ArticleRating ar = repository.IncrementArticleRating(rate, id);
  return Json(ar);
}

Having taken the posted form values, the Action checks to see if there is a cookie called rating with the id of the article as part of its name, which would indicate that the user has rated this article previously. If there is, it sends back "false", but does not record the submitted score. If not, it creates a cookie showing that this article has been rated, and sets the expiry date of the cookie for one year's time. It then calls a method in the repository:


public ArticleRating IncrementArticleRating(int rate, int id)
{
  var article = de.ArticleSet
            .Where(a => a.ArticleID == id)
            .First();
  article.Rating += rate;
  article.TotalRaters += 1;
  de.SaveChanges();
  var ar = new ArticleRating()
             {
               ArticleID = article.ArticleID,
               Rating = article.Rating,
               TotalRaters = article.TotalRaters,
               AverageRating = Convert.ToDouble(article.Rating)/Convert.ToDouble(article.TotalRaters)
             };
  return ar;
}

which increments the Rating value by the score submitted, and the TotalRaters by 1. The updated values are then sent back to the Rate action to be serialized as JSON before being returned to the jQuery's success callback (repeated here to save you scrolling back up the page):


success: function(response) {
  if (response != 'false') {
    var data = eval('(' + response + ')');
    alert('Your rating has been recorded');
    $('#currentlyrated').html('Currently rated ' + data.AverageRating.toFixed(2) + 
      ' by ' + data.TotalRaters + ' people');
  } else {
    alert('You have already rated this article');
  }
  $('#rater').hide();
  $('#rated').show();
},
error: function(response) {
  alert('There was an error.');
}
          

If the response is not "false", it will be JSON. This is parsed using eval(), and while an alert is shown to the user confirming successful logging of their score, the paragraph containing the average rate is updated, and the rater is shown again.

Improvements

There are some things that I would like to have included. The first is the ability to set the initial state of the split star rater via javascript so that I don't need the Check() helper method. That would also apply when an article has just been rated so that I can update the stars as well as the paragraph containing the revised average rating. However, I tried a number of ways to achieve this without success. Simply using jQuery to set the attribute on the relevant radio didn't work. It just stopped the starts being shown. Using FireFox to view the generated DOM didn't help much either. I really need to know more javascript than I do.

The other thing that I would like to have done is to apply a mouseout to the second div - the one that allows people to rate. Again, just applying a mouseout to the div with the id of rater had the desired effect, until the mouse moved from one star to the next. It seemed that instead of being applied to the div itself, the mouseout had been applied to each individual star (or generated div containing a star). The plugin code actually generates some DOM which consists of a span containing a series of divs and <a> elements which house the star images. I could not understand why the mouseout did not apply to the containing elements, and could not find a solution.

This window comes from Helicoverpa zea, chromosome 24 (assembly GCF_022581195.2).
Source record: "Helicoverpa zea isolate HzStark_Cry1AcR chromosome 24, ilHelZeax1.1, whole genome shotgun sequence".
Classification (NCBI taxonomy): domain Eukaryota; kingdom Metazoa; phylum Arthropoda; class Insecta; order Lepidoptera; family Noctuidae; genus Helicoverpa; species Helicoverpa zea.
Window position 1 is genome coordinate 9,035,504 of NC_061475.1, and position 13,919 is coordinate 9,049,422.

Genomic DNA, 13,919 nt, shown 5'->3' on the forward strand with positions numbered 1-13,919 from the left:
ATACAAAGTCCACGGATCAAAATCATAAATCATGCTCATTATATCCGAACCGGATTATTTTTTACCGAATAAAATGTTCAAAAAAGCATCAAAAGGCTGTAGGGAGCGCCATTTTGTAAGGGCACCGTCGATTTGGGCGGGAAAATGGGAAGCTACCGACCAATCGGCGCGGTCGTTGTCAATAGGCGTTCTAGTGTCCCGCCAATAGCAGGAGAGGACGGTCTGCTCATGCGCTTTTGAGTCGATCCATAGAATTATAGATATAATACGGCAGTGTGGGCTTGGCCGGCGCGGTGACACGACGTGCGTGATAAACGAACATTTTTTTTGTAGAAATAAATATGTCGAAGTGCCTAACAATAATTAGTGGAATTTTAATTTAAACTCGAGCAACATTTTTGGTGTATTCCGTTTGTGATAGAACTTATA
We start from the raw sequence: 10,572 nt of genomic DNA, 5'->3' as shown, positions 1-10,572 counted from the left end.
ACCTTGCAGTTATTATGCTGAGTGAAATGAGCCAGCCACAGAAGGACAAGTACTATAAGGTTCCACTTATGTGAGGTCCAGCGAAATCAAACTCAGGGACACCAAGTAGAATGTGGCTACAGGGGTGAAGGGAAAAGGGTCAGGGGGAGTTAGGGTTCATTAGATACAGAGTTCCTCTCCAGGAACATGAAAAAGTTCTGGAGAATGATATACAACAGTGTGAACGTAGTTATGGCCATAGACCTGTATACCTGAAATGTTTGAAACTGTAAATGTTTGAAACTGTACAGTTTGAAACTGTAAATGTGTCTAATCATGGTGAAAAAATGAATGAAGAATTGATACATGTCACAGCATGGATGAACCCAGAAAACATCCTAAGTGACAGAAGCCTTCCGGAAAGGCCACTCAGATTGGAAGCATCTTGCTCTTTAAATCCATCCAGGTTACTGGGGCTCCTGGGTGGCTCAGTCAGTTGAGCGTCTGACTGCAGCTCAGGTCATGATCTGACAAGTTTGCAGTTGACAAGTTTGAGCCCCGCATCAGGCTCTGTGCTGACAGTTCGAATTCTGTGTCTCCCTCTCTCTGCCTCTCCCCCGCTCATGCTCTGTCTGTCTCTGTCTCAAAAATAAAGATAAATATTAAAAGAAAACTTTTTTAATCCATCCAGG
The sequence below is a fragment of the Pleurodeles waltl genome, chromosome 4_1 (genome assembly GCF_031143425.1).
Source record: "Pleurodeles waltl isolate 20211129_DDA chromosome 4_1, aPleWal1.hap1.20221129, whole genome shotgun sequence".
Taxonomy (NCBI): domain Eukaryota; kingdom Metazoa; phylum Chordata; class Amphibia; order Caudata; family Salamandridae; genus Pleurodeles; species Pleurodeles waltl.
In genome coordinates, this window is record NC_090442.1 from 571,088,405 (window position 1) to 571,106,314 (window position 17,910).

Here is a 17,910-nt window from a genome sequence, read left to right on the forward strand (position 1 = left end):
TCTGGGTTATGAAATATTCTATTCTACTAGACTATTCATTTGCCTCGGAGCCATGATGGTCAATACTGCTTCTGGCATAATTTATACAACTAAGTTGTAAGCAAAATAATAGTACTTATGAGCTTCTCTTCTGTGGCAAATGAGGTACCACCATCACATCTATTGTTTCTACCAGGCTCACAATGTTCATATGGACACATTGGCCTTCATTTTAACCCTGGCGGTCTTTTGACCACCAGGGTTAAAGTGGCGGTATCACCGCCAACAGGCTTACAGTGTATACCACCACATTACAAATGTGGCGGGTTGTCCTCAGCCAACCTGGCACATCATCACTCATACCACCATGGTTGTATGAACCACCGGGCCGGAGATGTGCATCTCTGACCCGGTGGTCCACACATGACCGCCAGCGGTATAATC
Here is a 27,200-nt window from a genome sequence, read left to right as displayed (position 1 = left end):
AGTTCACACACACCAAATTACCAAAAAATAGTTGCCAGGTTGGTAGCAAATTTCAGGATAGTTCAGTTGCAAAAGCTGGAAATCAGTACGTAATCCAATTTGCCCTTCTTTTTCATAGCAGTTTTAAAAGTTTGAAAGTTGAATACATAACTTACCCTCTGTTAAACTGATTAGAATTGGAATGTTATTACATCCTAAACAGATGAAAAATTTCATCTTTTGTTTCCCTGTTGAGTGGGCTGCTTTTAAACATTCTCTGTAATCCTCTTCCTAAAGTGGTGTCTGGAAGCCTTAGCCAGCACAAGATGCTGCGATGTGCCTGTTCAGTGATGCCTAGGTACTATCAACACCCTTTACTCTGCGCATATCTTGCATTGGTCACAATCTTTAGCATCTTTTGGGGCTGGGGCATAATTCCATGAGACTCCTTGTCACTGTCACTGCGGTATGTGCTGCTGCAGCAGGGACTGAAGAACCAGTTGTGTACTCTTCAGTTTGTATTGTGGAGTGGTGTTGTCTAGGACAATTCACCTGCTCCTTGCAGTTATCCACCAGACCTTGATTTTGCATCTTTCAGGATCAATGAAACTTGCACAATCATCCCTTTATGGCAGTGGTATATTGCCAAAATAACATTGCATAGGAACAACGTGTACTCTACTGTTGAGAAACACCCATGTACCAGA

Date Posted:
Last Updated:
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Total Views to date: 62745

13 Comments

- Jean

Thank you for your post, great input.
For one of the improvements you suggested:
$('#rated').mouseenter(function() {
$('#rated').hide();
$('#rater').show();
});
$('#rater').mouseleave(function() {
$('#rater').hide();
$('#rated').show();
});

Have a nice day,
Jean

- april

sorry, I clicked kick it button mistakenly, thought it was a part of output. the article rocks.thanks!

- hamid


Great Artice , please also provide the dowbloadable code with your articles

- emad

your articles are great i hope you provide a working code to be downloaded
thanks

- Iain

Would moving some of the rating generation code into a loop (jquery or asp) be a good idea?

- Dany

If user will clear all the cookies, then it will be available him to rate again.

- Adeel

i want to ask you that from where i download the style sheet . because i downloaded the jquery.rating.css but there is no class named "auto-submit-star" . please help me out. can u give me full source code file or only this css file that contain "auto-submit-star" class

- Mike

@Adeel

There is no css declaration for the .auto-submit-star option because I applied no styles to it. It is simply a convenient way to use jQuery selectors to create a wrapped set.

- Berra Bertsson

Nice article, one question though. After a rate is submitted, the stars aren't updated/repainted, only the text with the current average is replaces.

Any ideas on how to implement that?

- norman

thank's for the idea but it's simple..

- sivasankari

good

- mayuri

Great Article. Can you please provide me source code.

- Mike

@mayuri

All the code you need is included in the article.